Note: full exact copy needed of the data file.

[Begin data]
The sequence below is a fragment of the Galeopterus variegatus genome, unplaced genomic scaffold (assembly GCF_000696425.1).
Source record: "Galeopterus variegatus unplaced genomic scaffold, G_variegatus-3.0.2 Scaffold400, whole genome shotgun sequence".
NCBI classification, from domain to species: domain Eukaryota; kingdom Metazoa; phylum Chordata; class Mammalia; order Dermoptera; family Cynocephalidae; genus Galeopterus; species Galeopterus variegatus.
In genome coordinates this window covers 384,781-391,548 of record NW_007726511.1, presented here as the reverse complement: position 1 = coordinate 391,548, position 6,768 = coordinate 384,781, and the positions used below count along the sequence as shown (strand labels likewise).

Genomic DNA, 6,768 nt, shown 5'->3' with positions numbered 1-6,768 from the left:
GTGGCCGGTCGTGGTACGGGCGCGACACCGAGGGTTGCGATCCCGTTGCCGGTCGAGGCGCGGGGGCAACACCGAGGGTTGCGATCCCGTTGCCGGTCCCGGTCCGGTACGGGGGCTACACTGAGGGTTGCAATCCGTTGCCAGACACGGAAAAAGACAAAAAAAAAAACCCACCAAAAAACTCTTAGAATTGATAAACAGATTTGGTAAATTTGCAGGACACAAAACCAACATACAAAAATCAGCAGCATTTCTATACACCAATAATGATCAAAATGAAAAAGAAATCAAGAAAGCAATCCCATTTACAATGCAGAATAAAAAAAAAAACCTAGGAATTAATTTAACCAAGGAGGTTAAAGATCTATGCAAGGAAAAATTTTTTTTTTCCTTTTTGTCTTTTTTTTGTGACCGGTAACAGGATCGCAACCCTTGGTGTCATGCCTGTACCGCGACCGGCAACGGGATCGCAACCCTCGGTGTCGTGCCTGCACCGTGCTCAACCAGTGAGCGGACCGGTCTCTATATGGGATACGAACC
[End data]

The sequence below is a fragment of the Galeopterus variegatus genome, unplaced genomic scaffold (assembly GCF_000696425.1).
Source record: "Galeopterus variegatus unplaced genomic scaffold, G_variegatus-3.0.2 Scaffold400, whole genome shotgun sequence".
NCBI classification, from domain to species: domain Eukaryota; kingdom Metazoa; phylum Chordata; class Mammalia; order Dermoptera; family Cynocephalidae; genus Galeopterus; species Galeopterus variegatus.
In genome coordinates this window covers 384,781-391,548 of record NW_007726511.1, presented here as the reverse complement: position 1 = coordinate 391,548, position 6,768 = coordinate 384,781, and the positions used below count along the sequence as shown (strand labels likewise).

Genomic DNA, 6,768 nt, shown 5'->3' with positions numbered 1-6,768 from the left:
GTGGCCGGTCGTGGTACGGGCGCGACACCGAGGGTTGCGATCCCGTTGCCGGTCGAGGCGCGGGGGCAACACCGAGGGTTGCGATCCCGTTGCCGGTCCCGGTCCGGTACGGGGGCTACACTGAGGGTTGCAATCCGTTGCCAGACACGGAAAAAGACAAAAAAAAAAACCCACCAAAAAACTCTTAGAATTGATAAACAGATTTGGTAAATTTGCAGGACACAAAACCAACATACAAAAATCAGCAGCATTTCTATACACCAATAATGATCAAAATGAAAAAGAAATCAAGAAAGCAATCCCATTTACAATGCAGAATAAAAAAAAAAACCTAGGAATTAATTTAACCAAGGAGGTTAAAGATCTATGCAAGGAAAAATTTTTTTTTTCCTTTTTGTCTTTTTTTTGTGACCGGTAACAGGATCGCAACCCTTGGTGTCATGCCTGTACCGCGACCGGCAACGGGATCGCAACCCTCGGTGTCGTGCCTGCACCGTGCTCAACCAGTGAGCGGACCGGTCTCTATATGGGATACGAACC